Whether a child can inherit from his adoptive father after the father's parental rights
were terminated and whether a prior award of child's benefits can be reopened and
Deborah L~ R~ (Claimant's mother) applied for child's insurance benefits for William
B. R~ (Claimant) on the wage record of Donald L. W~ (wage earner or W/E). W/E died
on January 1, 2003 and Claimant's mother filed for benefits on January 21, 2003. At
the time of the application, Claimant's mother provided a birth certificate and an
adoption order to show that Claimant was W/E's adopted son. She was married to Wesley
L~ when she applied for benefits.
On May 11, 2004, Mr. L~ and Claimant's mother divorced. In April 2005, Claimant's
mother filed for mother's benefits as a surviving divorced spouse on W/E's wage record.
She submitted copies of her divorce decrees from both marriages. When reviewing those
documents, the local office discovered that W/E's parental rights over Claimant had
been terminated by mutual consent in the December 15, 2000 divorce decree.
When W/E's parental rights were terminated, Claimant could no longer meet the legal
definition of a child for Social Security purposes. He was not the natural child,
a legally or equitably adopted child, or a stepchild at the time that his mother filed
an application for child's benefits. See 20 C.F.R. § 404.354 (2004). In reaching this
conclusion, we considered whether Claimant might be considered the "child" of the
wage earner under 20 C.F.R. § 404.355, which states that a child may be eligible for
benefits as the insured's natural
child if you could inherit the wage earner's personal property as the natural child of
the wage earner under state law. Claimant was not W/E's natural child. The only other
eligibility option available for Claimant was proof that he is still considered the
adopted child of the wage earner under Mississippi state law. The question of state laws on inheritance
would not be an issue. 20 C.F.R. § 404.356 (2004). Instead, the issue would be whether
Claimant was dependent on the wage earner as a legally adopted child at the time of
his death. 20 C.F.R. §§ 404.360, 404.361, 404.362. Since W/E's parental rights were
terminated, including his obligation to support Claimant, and no evidence of dependency
presented with the application for child's benefits, there would be no entitlement
to child's benefits under any of the statutory or regulatory provisions that govern
legally adopted children.
The local office has stated that the applicant recently made some assertions that
her son is still entitled to adopt from the wage earner despite the termination of
parental rights. Mississippi Code section 93-17-13(a) provides for inheritance from
an adoptive parent and states that:
(a) the child shall inherit from and through the adopting parents ... and that the
adopting parents ... shall inherit from the child, just as if such child had been
born to the adopting parents in lawful wedlock.
We could not find any Mississippi cases that specifically addressed the issues presented
in this matter. Therefore, using our best judgment about how Mississippi courts would
rule in a similar factual scenario, we have concluded that the Mississippi courts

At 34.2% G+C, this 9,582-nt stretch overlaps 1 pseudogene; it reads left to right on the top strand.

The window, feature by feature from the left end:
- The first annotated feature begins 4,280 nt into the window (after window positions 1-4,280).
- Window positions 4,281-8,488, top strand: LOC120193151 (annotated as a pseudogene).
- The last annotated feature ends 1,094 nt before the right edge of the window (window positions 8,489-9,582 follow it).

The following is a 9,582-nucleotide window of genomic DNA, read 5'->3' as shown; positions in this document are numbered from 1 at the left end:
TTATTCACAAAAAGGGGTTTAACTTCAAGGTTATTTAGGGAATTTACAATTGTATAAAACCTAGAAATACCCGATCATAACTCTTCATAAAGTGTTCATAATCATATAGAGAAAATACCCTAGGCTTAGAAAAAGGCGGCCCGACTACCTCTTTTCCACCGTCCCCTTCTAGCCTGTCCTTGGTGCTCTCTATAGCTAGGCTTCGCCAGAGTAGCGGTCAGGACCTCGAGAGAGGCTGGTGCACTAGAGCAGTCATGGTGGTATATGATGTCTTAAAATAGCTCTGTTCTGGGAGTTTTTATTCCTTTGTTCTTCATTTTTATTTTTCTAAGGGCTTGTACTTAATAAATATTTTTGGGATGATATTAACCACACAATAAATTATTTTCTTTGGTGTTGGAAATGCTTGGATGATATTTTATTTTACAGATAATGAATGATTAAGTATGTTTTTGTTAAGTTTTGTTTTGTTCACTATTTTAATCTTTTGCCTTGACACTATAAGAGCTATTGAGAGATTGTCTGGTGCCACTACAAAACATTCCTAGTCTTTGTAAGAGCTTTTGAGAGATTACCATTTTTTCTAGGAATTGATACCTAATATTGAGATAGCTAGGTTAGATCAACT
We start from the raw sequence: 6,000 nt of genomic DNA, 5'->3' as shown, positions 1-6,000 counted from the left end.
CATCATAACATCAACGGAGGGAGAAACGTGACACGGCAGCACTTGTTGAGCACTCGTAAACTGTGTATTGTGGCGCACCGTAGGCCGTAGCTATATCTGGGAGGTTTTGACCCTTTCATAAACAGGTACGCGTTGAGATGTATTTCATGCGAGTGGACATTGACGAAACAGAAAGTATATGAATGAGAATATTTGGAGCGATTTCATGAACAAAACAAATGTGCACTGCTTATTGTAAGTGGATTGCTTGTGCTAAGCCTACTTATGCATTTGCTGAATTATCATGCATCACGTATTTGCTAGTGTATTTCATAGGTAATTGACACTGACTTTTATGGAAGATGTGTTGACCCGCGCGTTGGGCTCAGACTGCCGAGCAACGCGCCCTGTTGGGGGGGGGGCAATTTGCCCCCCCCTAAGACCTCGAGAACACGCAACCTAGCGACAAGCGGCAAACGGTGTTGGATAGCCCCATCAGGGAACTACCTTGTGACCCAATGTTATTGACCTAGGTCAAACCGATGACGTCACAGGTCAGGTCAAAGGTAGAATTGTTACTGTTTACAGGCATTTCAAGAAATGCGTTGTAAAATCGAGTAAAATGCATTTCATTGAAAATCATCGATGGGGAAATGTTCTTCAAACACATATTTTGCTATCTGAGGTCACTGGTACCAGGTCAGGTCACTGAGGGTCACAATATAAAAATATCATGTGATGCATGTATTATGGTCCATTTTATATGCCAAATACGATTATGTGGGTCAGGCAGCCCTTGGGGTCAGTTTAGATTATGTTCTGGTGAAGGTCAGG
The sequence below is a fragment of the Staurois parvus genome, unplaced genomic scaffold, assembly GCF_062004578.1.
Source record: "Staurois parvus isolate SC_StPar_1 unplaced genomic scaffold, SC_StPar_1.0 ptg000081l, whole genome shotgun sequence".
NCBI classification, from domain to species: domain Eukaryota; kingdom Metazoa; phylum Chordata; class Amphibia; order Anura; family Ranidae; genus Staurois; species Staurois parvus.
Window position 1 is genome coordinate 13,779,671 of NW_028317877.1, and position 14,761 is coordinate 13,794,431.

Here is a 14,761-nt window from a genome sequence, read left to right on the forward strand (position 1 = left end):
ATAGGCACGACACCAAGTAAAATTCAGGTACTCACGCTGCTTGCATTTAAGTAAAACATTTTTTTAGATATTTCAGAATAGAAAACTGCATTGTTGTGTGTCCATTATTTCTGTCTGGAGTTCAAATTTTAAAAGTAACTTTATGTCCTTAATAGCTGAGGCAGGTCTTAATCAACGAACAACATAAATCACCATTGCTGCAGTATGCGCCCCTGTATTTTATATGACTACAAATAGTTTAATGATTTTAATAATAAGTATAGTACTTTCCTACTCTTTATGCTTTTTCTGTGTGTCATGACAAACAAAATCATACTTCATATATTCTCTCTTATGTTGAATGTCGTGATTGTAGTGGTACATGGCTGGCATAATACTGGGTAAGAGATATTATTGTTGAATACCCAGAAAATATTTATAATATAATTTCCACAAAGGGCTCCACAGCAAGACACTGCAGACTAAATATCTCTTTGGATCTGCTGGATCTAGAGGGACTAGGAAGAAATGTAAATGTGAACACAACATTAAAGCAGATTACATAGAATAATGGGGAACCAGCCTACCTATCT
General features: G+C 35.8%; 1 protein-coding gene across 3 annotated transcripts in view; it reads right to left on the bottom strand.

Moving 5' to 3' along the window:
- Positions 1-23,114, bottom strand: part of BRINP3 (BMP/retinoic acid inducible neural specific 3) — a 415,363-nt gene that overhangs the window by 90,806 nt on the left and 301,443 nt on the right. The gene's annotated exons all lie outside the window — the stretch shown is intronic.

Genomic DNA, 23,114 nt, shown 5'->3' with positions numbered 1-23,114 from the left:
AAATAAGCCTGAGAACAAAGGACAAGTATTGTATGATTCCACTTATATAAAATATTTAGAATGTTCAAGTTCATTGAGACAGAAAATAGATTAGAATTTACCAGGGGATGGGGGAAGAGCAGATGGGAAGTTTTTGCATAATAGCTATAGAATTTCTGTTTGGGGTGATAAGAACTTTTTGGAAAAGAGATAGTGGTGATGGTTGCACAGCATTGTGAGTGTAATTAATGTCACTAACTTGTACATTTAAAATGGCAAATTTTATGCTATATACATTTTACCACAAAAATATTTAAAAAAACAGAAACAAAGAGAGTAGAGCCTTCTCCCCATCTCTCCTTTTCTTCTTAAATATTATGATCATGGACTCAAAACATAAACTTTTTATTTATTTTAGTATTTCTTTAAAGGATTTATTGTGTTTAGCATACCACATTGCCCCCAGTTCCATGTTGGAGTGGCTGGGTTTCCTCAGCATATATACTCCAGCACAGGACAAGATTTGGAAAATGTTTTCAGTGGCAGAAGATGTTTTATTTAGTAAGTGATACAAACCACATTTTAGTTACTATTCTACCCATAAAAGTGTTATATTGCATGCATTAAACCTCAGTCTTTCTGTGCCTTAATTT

would initially determine that the voluntary termination of parental rights in the
divorce was a legal revocation of the adoption. Support for that conclusion can be
found in the fact that the Claimant's name was changed back to William Bryan L~ R~.
While Claimant was legally entitled to inherit the personal property of the deceased
wage earner as an adopted child of the wage earner, it is our opinion that Mississippi
courts would also rule that the termination of the wage earner's parental rights,
when viewed as a revocation of the adoption, had the resulting legal effect of severing
Claimant's relationship with the wage earner and ending Claimant's ability to inherit
from the wage earner.
Furthermore, under Mississippi law, an adoption does not extinguish the right of the
adopted child to inherit from the natural parents. Alack v. Phelps, 230 So. 2d 789 (Miss. 1970). Therefore, we believe the court would also conclude
that Claimant would still be entitled to inherit from his natural father (in accordance
with state inheritance laws), but would not have any inheritance rights from the estate
of an adoptive parent whose parental rights were terminated. As a result, we do not
agree with Claimant's mother's conclusion that her son is able to inherit from the
W/E's estate under Mississippi law.
A reopening of the initial determination in this matter would be appropriate under
the provisions of 20 C.F.R. § 404.988(c)(1)(2004). This regulatory provision allows
the Agency to reopen an initial determination at any time if it was obtained by fraud
or similar fault. Another basis for reopening can be found in 20 C.F.R. § 404.988(b).
This section states that an initial determination can be reopened within four years
of the date of the initial determination based on "good cause" as defined in 20 C.F.R.
§ 404.989 (2004). The divorce decree is new and material evidence. This case also
involves a failure to provide pertinent documents resulting in a misrepresentation
of the applicant's status. See also 42 U.S.C. § 408(a)(4).
Claimant is not W/E's "child," because he does not meet the statutory definition of
a "child" for Social Security purposes. The original determination was based on erroneous
and incomplete facts because the applicant withheld important information that would
have supported a determination that Claimant is not a "child" as defined in the Social
Security Act. Therefore, a reopening of the initial determination awarding benefits
is permissible under 20 C.F.R. § 404.988.
Mary Ann S~
Regional Chief Counsel
Sharon F. Y~
Assistant Regional Counsel